Coded Bias

Coded Bias is one of those shit-yourself-with-fear documentaries. It’s about the propagation of artificial intelligence algorithms and facial recognition technology in a million unseen ways throughout our society right now, and how the racist and sexist biases existent in our societies are being replicated and compounded by those technologies.

Almost nothing in the documentary is about future technology. It is about what is happening right now, and in some cases, has been happening for years under our noses. Things we have a vague sense of, without feeling like there’s any explicit intrusion, have been designed with exactly that effect in mind. To become ubiquitous, convenient, and unseen, while holding a massive amount of power, to be sold to the highest bidder or the state.

First things first, facial recognition technology. The artificial intelligence that recognises what a face is, and whether it matches another face, is only as good as the data set it learns from. And unsurprisingly the white men who created the code to sell to the white men who’d buy the software, mostly entered white men into the data set. Women and people of colour were widely underrepresented, and thus the software failed to recognise them, or correctly match their faces a disproportionate amount of the time. Oh, and gender minorities? Those don’t exist. You are either a woman or man, light-skinned or dark-skinned. The cissexist, mono-genderist model erases trans non-binary folks entirely.

So what does that mean if facial recognition technology doesn’t work on you? Well, for one you are going to be massively more likely to be mismatched, possibly by police looking for wanted criminals, possibly by airport security looking for no-fly-list terror suspects. In short, harassment happening wholesale against populations of people of colour will now be automated, built into the codes that control our lives, and depicted as the neutral, infallible judgement of an emotionally-detached system.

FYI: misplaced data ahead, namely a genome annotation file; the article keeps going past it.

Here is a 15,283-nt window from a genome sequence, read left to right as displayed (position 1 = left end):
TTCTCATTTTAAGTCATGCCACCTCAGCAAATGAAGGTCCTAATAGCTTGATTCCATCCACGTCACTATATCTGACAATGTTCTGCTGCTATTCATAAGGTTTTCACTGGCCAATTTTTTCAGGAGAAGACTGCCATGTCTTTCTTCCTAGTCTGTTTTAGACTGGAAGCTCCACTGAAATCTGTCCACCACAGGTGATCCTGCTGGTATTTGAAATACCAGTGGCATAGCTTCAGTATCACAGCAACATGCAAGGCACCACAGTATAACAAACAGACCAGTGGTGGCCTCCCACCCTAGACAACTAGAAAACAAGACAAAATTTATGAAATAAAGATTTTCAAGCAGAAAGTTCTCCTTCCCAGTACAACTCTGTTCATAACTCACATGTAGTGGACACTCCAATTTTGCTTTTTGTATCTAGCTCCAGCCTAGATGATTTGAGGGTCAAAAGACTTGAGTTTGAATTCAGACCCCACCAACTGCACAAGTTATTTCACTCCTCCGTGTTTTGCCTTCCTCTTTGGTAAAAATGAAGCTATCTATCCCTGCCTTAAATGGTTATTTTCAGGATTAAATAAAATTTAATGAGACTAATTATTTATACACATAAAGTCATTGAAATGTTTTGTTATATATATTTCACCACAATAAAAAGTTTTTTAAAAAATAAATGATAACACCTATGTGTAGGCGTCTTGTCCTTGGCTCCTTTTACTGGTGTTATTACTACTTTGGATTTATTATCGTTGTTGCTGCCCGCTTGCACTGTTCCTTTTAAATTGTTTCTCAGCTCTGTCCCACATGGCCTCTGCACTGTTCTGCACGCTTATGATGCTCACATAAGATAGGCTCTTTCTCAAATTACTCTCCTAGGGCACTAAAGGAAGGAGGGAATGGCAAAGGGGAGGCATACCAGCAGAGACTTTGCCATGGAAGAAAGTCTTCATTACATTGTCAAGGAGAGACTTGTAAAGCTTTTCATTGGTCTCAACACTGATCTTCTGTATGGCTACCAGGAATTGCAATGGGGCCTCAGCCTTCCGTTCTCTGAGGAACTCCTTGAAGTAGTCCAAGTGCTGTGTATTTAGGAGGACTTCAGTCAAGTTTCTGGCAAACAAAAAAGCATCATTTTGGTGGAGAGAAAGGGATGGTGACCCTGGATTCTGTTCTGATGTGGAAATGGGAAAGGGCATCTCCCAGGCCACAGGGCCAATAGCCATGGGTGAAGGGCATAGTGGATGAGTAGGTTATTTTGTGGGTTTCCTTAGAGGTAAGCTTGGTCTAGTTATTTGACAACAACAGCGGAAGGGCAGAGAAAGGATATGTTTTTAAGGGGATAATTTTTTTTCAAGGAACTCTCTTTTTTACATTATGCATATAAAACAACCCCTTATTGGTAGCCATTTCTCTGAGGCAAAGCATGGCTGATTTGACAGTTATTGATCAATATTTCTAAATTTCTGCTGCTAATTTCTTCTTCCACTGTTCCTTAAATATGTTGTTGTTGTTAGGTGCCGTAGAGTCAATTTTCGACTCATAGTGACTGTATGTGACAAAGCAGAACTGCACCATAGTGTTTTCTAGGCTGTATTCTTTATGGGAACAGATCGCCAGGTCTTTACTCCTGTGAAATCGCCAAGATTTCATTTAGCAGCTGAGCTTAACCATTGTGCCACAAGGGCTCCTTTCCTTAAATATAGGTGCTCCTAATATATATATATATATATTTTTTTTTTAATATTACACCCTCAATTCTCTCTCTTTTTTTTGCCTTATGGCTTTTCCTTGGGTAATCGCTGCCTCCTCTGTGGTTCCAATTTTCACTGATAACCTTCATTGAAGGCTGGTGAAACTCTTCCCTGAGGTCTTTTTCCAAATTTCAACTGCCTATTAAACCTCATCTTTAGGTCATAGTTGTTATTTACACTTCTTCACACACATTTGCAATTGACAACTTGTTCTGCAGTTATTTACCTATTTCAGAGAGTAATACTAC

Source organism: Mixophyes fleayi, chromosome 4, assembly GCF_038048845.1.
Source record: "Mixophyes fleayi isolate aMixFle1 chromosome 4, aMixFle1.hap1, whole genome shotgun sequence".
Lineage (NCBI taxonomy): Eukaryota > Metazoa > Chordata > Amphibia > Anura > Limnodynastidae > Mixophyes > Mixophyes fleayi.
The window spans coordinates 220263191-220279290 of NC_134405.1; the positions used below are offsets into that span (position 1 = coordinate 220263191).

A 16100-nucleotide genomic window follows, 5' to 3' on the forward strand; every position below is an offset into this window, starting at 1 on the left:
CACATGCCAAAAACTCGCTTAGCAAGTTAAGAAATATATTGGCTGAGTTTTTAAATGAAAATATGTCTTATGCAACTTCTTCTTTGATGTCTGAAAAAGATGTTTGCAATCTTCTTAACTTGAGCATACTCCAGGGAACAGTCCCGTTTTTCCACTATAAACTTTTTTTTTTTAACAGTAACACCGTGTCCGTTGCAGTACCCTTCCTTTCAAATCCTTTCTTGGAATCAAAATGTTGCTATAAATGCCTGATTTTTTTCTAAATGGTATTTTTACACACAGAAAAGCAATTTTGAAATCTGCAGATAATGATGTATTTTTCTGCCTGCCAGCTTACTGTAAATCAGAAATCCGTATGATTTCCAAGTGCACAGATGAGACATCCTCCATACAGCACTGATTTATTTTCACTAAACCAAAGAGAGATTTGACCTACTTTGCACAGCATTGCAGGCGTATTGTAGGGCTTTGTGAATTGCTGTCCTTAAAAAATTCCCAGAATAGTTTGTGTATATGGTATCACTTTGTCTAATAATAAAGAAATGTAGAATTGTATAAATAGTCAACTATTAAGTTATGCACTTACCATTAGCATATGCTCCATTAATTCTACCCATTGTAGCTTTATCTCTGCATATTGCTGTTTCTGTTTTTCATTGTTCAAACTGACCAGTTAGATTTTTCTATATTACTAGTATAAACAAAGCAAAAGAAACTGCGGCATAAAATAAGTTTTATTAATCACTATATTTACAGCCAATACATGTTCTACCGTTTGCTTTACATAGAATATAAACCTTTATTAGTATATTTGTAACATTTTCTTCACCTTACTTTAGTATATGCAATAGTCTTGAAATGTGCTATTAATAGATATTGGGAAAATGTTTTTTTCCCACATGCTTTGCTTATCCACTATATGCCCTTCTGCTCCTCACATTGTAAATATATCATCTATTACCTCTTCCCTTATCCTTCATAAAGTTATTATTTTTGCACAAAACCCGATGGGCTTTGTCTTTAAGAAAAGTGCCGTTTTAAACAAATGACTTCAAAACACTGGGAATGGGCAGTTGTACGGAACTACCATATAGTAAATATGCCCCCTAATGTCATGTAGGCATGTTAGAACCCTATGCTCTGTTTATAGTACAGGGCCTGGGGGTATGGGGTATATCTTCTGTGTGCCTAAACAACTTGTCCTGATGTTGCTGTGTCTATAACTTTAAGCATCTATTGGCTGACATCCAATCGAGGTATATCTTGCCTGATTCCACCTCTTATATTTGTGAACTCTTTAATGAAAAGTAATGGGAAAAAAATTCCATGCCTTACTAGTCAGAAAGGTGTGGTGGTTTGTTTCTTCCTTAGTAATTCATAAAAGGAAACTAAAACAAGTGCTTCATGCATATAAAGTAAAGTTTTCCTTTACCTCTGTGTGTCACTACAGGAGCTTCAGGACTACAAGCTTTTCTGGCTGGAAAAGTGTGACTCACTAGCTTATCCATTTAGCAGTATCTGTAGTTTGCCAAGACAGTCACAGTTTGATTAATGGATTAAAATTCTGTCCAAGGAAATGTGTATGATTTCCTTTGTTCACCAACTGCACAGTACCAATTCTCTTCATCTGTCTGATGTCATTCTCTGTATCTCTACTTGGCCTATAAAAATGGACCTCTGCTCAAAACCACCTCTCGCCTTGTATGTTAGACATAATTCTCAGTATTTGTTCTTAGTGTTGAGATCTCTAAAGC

And it’s not simply the lack of diversity in data sets. If you have a program that is designed to replicate what is already there, it will replicate all the injustices that are already there. A company that hires mainly white men finds that the AI that sorts through the CVs at HR is excluding almost all women and people of colour. Why? Because it is designed to find matches that replicate the existing outcome. So a computer program meant to take human partiality out of the equation finds it only entrenches prejudice.

And there is no accountability for this technology. Because the artificial intelligence is designed to learn on its own, beyond its original programming, sometimes its own developers don’t know how exactly it is making its calculations and judgements.

So gone are the days you could boycott a bus company for not hiring ‘coloured’ workers. Gone are the days you could protest a sheriff’s department for its discriminatory policing. In the current era of civil rights, neither the bus company nor the sheriff’s office will have any control over who is selected for hire or frisking, it will be determined by an algorithm designed by an entirely different company, maybe one that isn’t even in the country, and even they themselves won’t full understand why it’s happening.

Scary, no?

So how do you resist? Luckily this documentary gives us a number of activists and human rights groups to root for. Predominantly led by women of colour, the charge is driving for more regulation of this technology, of raising awareness of its prevalence, and ways to undermine its usage. The film follows Big Brother Watch and Algorithmic Justice League as they try to make legal challenges against the unregulated use of untested software on powerless, poor, and predominantly black communities. The fight for equality, privacy, and human rights goes on, now in new technological frontiers.

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